MEDIA RELEASE: Jobless numbers for North Carolina show working families still struggling

 Jobless numbers for North Carolina show working families still strugglingAnalyst: with some signs of an opportunity to stabilize the economy, this is a critical time for lawmakers to invest in the state's working families

RALEIGH (April 16, 2010) -- North Carolina's unemployment rate decreased slightly in March, according to data released today by the State Employment Commission, but joblessness at a rate above 11 percent continues to exact a heavy toll on Tar Heel workers.

Working families continue to struggle with the ongoing recession, said Alexandra Forter Sirota, a policy analyst with the NC Justice Center's Budget & Tax Center. The slight drop in the unemployment rate is promising, said Sirota, and policymakers must take great care to make wise investments in North Carolina's people if the state is to achieve real recovery.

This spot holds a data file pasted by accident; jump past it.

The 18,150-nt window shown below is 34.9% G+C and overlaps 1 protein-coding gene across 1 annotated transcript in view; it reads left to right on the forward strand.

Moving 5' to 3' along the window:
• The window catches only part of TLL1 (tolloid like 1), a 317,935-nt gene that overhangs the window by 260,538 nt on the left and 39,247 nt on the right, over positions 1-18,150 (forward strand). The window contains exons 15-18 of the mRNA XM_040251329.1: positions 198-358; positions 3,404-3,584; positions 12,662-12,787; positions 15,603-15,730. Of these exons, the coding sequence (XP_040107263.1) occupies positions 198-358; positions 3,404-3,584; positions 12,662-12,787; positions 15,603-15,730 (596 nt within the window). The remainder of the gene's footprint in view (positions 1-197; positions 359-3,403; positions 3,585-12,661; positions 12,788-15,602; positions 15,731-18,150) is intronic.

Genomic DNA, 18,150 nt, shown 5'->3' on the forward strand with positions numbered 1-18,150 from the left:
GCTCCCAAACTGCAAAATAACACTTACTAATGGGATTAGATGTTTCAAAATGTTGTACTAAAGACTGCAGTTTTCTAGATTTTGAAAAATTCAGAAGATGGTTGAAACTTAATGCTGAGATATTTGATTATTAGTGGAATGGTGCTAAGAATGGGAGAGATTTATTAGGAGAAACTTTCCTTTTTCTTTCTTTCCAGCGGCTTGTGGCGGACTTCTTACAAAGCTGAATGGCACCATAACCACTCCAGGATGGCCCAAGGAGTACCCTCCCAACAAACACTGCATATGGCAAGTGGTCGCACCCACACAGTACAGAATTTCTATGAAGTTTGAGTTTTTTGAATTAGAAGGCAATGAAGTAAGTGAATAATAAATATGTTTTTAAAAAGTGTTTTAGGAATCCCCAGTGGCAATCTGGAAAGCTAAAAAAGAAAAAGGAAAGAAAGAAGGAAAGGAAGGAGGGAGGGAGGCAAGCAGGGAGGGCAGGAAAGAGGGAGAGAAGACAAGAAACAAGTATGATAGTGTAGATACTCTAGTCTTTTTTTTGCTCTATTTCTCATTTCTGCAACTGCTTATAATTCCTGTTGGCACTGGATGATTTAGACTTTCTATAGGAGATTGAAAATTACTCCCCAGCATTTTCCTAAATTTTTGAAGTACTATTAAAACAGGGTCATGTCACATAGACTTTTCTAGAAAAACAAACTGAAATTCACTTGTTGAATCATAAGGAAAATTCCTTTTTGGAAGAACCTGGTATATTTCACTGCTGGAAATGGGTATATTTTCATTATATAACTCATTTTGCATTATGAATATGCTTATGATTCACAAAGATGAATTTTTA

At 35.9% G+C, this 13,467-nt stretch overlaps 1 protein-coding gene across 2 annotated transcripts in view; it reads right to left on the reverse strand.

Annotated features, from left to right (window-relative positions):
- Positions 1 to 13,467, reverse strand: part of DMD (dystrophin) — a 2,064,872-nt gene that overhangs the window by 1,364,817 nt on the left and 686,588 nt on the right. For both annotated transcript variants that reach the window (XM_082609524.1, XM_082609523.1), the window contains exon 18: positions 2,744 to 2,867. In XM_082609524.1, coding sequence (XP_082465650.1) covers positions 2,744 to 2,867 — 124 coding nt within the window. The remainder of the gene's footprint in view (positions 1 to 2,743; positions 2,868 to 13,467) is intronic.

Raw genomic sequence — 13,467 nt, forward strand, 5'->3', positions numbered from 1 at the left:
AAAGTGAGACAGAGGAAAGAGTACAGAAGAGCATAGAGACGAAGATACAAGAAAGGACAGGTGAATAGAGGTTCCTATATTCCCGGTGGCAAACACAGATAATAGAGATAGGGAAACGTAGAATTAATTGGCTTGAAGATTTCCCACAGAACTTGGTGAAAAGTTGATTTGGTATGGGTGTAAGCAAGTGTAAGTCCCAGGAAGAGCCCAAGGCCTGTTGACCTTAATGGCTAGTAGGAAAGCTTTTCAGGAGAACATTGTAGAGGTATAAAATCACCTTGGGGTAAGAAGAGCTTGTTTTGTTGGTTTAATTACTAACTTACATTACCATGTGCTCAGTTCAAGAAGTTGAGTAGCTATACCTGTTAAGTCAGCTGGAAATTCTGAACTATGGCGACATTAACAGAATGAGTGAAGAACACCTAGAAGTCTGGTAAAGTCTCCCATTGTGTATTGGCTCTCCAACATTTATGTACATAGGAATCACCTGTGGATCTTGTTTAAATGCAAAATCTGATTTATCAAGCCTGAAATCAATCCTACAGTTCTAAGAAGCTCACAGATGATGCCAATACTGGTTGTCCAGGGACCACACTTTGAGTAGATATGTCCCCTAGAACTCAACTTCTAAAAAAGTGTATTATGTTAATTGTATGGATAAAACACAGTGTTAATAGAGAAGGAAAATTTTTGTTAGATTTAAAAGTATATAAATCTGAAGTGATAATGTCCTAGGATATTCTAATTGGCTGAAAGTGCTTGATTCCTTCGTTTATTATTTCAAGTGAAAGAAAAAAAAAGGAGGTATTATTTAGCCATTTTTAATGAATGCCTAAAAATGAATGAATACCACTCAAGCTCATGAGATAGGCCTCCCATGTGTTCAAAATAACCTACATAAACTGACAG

"At this critical stage, state and federal lawmakers should take the essential steps to help working families and get the economy on the path to recovery," she said. "New pro-jobs policies are absolutely necessary to help jobless North Carolinians support their families and get the state back on the right economic path."

In March, North Carolina's unemployment rate dipped by one tenth of one percent, from 11.2 percent in February to 11.1 percent in March. This is a slight change from last month and represents about 3,300 new jobs.

"While it's encouraging that the economy created rather than lost jobs, the change is not a statistically significant one," said Sirota.

With consumers and companies still wary about spending money, economic recovery depends on wise state policies that infuse capital into North Carolina -- especially communities hit hard by the recesssion.

On a federal level, Sirota said, Congress should pass the Local Jobs For America Act -- a bill Gov. Beverly Perdue came out in support of this week. Public policy helping to create jobs is an essential tool to create recovery, she said.

State legislators should consider wage subsidy programs for private employers that would forestall future layoffs, helping workers and protecting the fragile recovery. Employers who receive state subsidies should also be given incentives to hire workers who have been unemployed over the long term, Sirota said.

Alexandra Forter Sirota,; Jeff Shaw, director of communications, 503.551.3615,